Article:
Fortis Health Further Grows Midwest Footprint With Latest Acquisition

Fortis Health has purchased Physiocare Home Health and Hospice, a Medicare-certified home health and hospice provider that operates in Indiana. Grant Avenue Capital — a middle-market private equity firm — provided the equity financing for the transaction.

“We are extremely excited about the opportunity to partner with Physiocare and expand our existing services in Indiana,” Fortis Health CEO Rob Radics said in a press statement. “Physiocare has an outstanding team of dedicated clinicians and employees, as well as a service-oriented culture that aligns well with Fortis. We expect to broaden our reach and expand access to care in the community by building on Physiocare’s strong foundation of high-quality patient care and excellent customer service.”

Founded in 2020, Fortis is the owner and operator of home health and hospice locations in both Indiana and Utah.


Fortis’ locations include Select Home Health & Hospice in Indiana and Valeo Home Health & Hospice in Utah. Grant Avenue Capital is Fortis’ primary financial sponsor.

“Indiana is a core market for Fortis and the partnership with Physiocare enables the company to further expand its service offering,” Alex Ferree, principal at Grant Avenue Capital, said in the press statement. “We plan to continue expanding Fortis through ongoing investment in the clinical and leadership teams combined with strategic acquisitions, partnerships, and new location launches.”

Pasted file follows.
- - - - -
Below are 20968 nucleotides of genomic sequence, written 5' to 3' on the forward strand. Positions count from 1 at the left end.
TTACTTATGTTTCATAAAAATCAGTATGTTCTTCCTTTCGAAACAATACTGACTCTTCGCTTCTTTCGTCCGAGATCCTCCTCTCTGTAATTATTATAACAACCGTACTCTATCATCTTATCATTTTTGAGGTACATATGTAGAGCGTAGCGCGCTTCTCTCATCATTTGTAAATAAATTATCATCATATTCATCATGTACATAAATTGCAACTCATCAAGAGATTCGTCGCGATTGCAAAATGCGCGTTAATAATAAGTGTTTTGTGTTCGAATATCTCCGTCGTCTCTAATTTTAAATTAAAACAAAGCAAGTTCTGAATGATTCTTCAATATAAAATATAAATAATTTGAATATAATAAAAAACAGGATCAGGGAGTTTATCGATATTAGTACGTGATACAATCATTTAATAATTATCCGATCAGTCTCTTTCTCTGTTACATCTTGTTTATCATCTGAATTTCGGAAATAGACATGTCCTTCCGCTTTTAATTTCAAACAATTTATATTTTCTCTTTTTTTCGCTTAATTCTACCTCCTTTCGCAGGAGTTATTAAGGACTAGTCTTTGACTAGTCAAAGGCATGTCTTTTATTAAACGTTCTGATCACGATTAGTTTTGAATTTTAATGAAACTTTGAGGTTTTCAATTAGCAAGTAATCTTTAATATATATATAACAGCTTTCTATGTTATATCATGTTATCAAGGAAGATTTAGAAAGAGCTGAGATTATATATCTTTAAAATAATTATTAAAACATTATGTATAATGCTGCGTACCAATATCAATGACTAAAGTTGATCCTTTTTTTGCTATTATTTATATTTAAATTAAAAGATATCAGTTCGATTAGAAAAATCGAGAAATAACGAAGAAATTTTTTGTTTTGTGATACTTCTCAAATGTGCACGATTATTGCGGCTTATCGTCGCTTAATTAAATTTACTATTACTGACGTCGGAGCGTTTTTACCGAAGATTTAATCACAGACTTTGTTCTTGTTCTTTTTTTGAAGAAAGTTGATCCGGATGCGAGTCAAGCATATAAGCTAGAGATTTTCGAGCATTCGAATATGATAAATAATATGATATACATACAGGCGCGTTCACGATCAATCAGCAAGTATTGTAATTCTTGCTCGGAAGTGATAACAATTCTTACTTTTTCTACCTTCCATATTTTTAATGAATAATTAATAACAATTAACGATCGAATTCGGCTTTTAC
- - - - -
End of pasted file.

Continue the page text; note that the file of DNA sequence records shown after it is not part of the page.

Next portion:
Fortis’ purchase of Physiocare marks the company’s fourth completed acquisition. The deal was facilitated by the Austin, Texas-based M&A advisory firm Agenda Health.


Last year, when Radics took the helm of Fortis as CEO, the company revealed its plans to further expand. The company’s expansion plans will include strategic acquisitions and partnerships, as well as de novos.

Last year, Radics told Home Health Care News’ sister site, Hospice News, about the company’s plan to focus on expanding in the Midwest, while also identifying founder-led businesses as potential acquisition targets. 

“We have a Midwest platform, and we have a Rocky Mountain platform,” he previously told Hospice News. “We want to continue to build density in those markets. We really like the opportunities to acquire from founders. From my experiences, I’ve worked for small, medium, and large companies, and there’s great value in each of those settings. But this business is all about the people and the reputations and the goodwill that they’ve earned in the communities from the patient care they deliver. And those founder-led businesses generally seem to have really strong cultures. Our goal is to identify and partner with founder-led businesses, and maybe there’s an opportunity for the founders to continue to go forward if they choose to do so.”

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